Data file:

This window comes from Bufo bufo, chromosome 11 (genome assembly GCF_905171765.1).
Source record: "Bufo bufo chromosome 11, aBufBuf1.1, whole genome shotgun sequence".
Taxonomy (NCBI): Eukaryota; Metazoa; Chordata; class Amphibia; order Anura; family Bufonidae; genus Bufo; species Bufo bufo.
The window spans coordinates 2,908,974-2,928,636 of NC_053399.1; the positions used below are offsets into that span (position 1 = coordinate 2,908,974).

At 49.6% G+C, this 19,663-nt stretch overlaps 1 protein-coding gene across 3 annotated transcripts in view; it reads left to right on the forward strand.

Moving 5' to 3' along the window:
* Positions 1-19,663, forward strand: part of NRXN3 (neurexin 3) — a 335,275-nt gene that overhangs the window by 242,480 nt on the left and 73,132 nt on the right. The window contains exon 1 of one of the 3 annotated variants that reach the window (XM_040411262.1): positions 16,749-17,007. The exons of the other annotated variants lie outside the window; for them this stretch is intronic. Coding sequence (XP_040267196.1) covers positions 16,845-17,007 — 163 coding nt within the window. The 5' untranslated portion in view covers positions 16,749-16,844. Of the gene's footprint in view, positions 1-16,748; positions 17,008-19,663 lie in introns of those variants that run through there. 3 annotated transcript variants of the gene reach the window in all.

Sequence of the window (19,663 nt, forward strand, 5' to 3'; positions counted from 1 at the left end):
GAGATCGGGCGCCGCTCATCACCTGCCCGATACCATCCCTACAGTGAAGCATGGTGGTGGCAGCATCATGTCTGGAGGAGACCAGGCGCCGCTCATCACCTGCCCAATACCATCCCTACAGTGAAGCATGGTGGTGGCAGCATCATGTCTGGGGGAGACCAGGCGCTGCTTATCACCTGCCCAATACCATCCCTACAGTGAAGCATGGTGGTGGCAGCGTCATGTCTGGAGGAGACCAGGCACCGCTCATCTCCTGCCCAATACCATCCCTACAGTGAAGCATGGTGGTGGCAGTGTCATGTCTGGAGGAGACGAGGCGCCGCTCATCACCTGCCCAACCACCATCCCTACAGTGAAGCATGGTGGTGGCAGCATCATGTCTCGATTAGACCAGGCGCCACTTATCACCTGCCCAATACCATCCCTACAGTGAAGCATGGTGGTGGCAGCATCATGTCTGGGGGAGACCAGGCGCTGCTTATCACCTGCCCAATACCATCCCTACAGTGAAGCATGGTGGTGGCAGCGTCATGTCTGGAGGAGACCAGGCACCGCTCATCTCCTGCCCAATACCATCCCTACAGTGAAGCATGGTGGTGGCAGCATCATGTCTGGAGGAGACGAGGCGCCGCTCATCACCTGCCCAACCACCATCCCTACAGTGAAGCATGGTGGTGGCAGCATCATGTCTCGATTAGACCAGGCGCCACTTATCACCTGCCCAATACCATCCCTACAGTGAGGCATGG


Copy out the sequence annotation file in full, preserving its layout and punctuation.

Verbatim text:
This window comes from Bufo bufo, chromosome 11 (genome assembly GCF_905171765.1).
Source record: "Bufo bufo chromosome 11, aBufBuf1.1, whole genome shotgun sequence".
Taxonomy (NCBI): Eukaryota; Metazoa; Chordata; class Amphibia; order Anura; family Bufonidae; genus Bufo; species Bufo bufo.
The window spans coordinates 2,908,974-2,928,636 of NC_053399.1; the positions used below are offsets into that span (position 1 = coordinate 2,908,974).

At 49.6% G+C, this 19,663-nt stretch overlaps 1 protein-coding gene across 3 annotated transcripts in view; it reads left to right on the forward strand.

Moving 5' to 3' along the window:
* Positions 1-19,663, forward strand: part of NRXN3 (neurexin 3) — a 335,275-nt gene that overhangs the window by 242,480 nt on the left and 73,132 nt on the right. The window contains exon 1 of one of the 3 annotated variants that reach the window (XM_040411262.1): positions 16,749-17,007. The exons of the other annotated variants lie outside the window; for them this stretch is intronic. Coding sequence (XP_040267196.1) covers positions 16,845-17,007 — 163 coding nt within the window. The 5' untranslated portion in view covers positions 16,749-16,844. Of the gene's footprint in view, positions 1-16,748; positions 17,008-19,663 lie in introns of those variants that run through there. 3 annotated transcript variants of the gene reach the window in all.

Sequence of the window (19,663 nt, forward strand, 5' to 3'; positions counted from 1 at the left end):
GAGATCGGGCGCCGCTCATCACCTGCCCGATACCATCCCTACAGTGAAGCATGGTGGTGGCAGCATCATGTCTGGAGGAGACCAGGCGCCGCTCATCACCTGCCCAATACCATCCCTACAGTGAAGCATGGTGGTGGCAGCATCATGTCTGGGGGAGACCAGGCGCTGCTTATCACCTGCCCAATACCATCCCTACAGTGAAGCATGGTGGTGGCAGCGTCATGTCTGGAGGAGACCAGGCACCGCTCATCTCCTGCCCAATACCATCCCTACAGTGAAGCATGGTGGTGGCAGTGTCATGTCTGGAGGAGACGAGGCGCCGCTCATCACCTGCCCAACCACCATCCCTACAGTGAAGCATGGTGGTGGCAGCATCATGTCTCGATTAGACCAGGCGCCACTTATCACCTGCCCAATACCATCCCTACAGTGAAGCATGGTGGTGGCAGCATCATGTCTGGGGGAGACCAGGCGCTGCTTATCACCTGCCCAATACCATCCCTACAGTGAAGCATGGTGGTGGCAGCGTCATGTCTGGAGGAGACCAGGCACCGCTCATCTCCTGCCCAATACCATCCCTACAGTGAAGCATGGTGGTGGCAGCATCATGTCTGGAGGAGACGAGGCGCCGCTCATCACCTGCCCAACCACCATCCCTACAGTGAAGCATGGTGGTGGCAGCATCATGTCTCGATTAGACCAGGCGCCACTTATCACCTGCCCAATACCATCCCTACAGTGAGGCATGG